It’s hard to know what to make of Stacey Dooley, the guileless presenter of BBC Three’s Stacey Dooley Investigates, Coming Here Soon and The Truth About Magaluf.
After her 2008 appearance in BBC sweatshop documentary Blood Sweat And T-Shirts, where the fashion-obsessed then 21-year-old showed a certain wide-eyed charm when exposed to the darker side of the British high street, the BBC decided to give the former shop assistant her own series.
She has since been sent everywhere from Thailand to Mexico and has investigated Congolese child soldiers, sex trafficking, religious extremism and – this month – bingedrinking in Magaluf.
In each, she tackles the often complex issues at hand with an innocence that has divided audiences.
“Dooley isn’t exactly Orla Guerin… she doesn’t really do big-picture geo politics,” wrote Guardian critic John Crace.
“What Stacey does very well is the human angle, and it’s her ordinariness that makes her a natural in front of the camera.”
The New Statesman was less favourable, describing Dooley’s documentary on young suicide in Japan as “ill-judged and offensive”.
Writer Chris Atkins added that it was “in shockingly bad taste” to have such a serious subject approached in a lightweight “yoof” tone.
Dooley, who recently decided to base herself in Brighton, takes a philosophical approach to such criticism.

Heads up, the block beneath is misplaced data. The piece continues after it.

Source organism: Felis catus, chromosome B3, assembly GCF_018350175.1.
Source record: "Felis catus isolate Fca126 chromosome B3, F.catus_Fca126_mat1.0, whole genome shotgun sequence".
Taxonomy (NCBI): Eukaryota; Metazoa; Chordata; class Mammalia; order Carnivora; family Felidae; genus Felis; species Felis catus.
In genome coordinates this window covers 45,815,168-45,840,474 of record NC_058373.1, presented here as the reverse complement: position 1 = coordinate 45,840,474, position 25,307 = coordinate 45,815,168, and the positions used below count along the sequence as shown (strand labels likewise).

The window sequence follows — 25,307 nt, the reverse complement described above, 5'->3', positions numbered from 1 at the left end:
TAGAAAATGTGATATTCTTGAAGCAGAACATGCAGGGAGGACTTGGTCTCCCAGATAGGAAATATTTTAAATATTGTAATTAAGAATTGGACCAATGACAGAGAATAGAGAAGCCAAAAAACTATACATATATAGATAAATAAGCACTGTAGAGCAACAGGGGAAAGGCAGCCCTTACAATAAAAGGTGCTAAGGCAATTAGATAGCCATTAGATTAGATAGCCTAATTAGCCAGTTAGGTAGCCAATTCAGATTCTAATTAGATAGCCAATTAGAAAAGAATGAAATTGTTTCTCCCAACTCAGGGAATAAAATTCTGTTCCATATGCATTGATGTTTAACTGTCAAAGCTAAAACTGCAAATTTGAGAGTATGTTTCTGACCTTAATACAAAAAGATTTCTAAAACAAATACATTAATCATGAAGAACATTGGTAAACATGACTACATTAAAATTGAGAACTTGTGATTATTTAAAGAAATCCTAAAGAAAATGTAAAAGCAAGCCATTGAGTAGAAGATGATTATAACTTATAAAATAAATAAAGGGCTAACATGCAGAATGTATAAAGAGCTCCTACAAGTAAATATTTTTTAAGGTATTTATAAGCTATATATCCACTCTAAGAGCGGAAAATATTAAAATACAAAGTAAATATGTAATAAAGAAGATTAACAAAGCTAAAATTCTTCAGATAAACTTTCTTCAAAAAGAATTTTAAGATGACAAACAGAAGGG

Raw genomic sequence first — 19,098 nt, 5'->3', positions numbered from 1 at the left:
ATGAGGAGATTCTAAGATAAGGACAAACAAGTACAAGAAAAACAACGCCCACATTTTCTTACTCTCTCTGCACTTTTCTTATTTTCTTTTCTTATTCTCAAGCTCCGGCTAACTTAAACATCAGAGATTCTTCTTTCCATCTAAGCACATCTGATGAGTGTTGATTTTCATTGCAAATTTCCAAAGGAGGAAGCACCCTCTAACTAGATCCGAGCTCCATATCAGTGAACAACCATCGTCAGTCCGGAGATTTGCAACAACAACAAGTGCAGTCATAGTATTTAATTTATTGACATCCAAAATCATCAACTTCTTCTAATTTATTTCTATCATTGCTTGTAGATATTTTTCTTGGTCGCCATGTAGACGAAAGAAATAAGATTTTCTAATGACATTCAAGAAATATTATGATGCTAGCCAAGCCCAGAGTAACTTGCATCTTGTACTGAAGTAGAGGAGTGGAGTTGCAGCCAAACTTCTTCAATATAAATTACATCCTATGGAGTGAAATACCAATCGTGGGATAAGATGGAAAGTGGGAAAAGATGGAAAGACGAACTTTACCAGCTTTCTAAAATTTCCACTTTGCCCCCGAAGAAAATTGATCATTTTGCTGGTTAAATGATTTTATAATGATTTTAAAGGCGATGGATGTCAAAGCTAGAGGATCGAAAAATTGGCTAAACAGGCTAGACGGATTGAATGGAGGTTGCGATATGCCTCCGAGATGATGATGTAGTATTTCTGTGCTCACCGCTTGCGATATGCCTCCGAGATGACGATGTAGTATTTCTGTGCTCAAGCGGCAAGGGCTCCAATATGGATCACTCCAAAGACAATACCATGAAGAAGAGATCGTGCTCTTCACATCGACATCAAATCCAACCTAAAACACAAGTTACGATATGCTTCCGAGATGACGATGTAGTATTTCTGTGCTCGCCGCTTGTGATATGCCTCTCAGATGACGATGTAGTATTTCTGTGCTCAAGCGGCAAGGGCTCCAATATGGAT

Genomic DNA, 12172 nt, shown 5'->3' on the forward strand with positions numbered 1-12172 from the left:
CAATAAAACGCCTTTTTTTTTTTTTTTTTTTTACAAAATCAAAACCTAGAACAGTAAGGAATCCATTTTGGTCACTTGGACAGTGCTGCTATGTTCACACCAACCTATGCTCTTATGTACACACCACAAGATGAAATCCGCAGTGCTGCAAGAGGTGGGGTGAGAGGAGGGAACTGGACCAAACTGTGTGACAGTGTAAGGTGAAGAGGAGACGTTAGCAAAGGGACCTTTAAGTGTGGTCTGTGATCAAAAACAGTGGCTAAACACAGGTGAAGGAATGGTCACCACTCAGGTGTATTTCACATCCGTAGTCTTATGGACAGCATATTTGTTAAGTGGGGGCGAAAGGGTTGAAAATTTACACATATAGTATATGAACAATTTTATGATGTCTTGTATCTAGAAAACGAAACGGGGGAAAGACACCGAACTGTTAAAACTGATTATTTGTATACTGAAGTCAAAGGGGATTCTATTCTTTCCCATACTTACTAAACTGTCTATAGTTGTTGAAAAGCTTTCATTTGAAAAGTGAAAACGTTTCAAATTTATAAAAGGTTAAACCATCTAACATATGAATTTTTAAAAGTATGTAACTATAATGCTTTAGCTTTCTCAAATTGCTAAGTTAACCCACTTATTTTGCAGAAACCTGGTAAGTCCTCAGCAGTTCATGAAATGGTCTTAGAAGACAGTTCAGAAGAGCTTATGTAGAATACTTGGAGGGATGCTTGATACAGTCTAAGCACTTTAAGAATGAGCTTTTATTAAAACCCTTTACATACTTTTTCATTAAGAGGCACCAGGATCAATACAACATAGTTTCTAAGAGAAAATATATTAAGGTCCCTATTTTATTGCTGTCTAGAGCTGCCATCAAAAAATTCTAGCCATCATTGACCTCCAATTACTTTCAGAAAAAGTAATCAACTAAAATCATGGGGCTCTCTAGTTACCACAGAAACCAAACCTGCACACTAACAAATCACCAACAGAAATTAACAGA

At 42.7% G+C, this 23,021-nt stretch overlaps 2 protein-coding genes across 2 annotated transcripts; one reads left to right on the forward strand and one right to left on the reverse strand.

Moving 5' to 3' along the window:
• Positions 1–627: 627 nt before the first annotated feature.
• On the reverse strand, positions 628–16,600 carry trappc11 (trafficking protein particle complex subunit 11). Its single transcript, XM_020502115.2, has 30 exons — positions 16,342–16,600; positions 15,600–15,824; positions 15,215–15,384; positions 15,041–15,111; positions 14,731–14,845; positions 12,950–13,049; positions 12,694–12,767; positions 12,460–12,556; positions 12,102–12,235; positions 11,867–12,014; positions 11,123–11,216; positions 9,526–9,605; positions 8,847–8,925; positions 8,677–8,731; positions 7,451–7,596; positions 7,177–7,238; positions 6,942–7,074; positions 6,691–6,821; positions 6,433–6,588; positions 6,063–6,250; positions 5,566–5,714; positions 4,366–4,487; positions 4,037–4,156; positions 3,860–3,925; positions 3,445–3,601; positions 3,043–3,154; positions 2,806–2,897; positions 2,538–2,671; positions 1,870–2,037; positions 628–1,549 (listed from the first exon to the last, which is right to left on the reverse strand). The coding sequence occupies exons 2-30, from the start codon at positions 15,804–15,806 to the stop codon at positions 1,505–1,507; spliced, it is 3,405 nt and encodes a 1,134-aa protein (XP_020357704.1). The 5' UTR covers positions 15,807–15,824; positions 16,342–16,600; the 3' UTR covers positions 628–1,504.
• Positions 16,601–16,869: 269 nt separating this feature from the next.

After all, you can’t please all of the people all of the time.
“It would be in bad taste for me to say that the critics are wrong but I thought we covered it well and I felt comfortable with the way it was edited.”
She is aware that her youth, background and lack of professional training has led some to be disdainful of her success.
“I think people can be quite dismissive about people who cover heavy subjects in the media; they seem to expect people to look or talk a certain way.”
She will happily admit she’s been “very lucky” in her career thus far. “BBC Three have been so supportive and brave to give a complete nomark their own series. But I’ve worked hard too.”
When she started, she was “a rabbit in the headlights”
she says, prone to frequent “wobbles” and bursting into tears. Some of the stuff she was exposed to was painful, some confusing.
“In my first documentary I went to India and I just didn’t know what was going on.
I didn’t even realise the hole in the ground was the toilet!”
Now she tries to take a cooler approach and rein in the tears.
“These problems exist, these things go on. You have to be strong. It helps when you see measures being put in place to improve situations.”
When we speak, she has just returned from a trip to Bosnia with aid charity Care International.
She describes it, as she does many of her assignments, as “a nice gig”.
Dooley was taken to meet women who have been helped by Care’s micro-lending site that allows UK residents to lend money to entrepreneurs in developing countries. Many of the women had lost husbands, sons and brothers in the Bosnian War.
Dooley was only five when the fighting began in 1992 and says she “truly underestimated”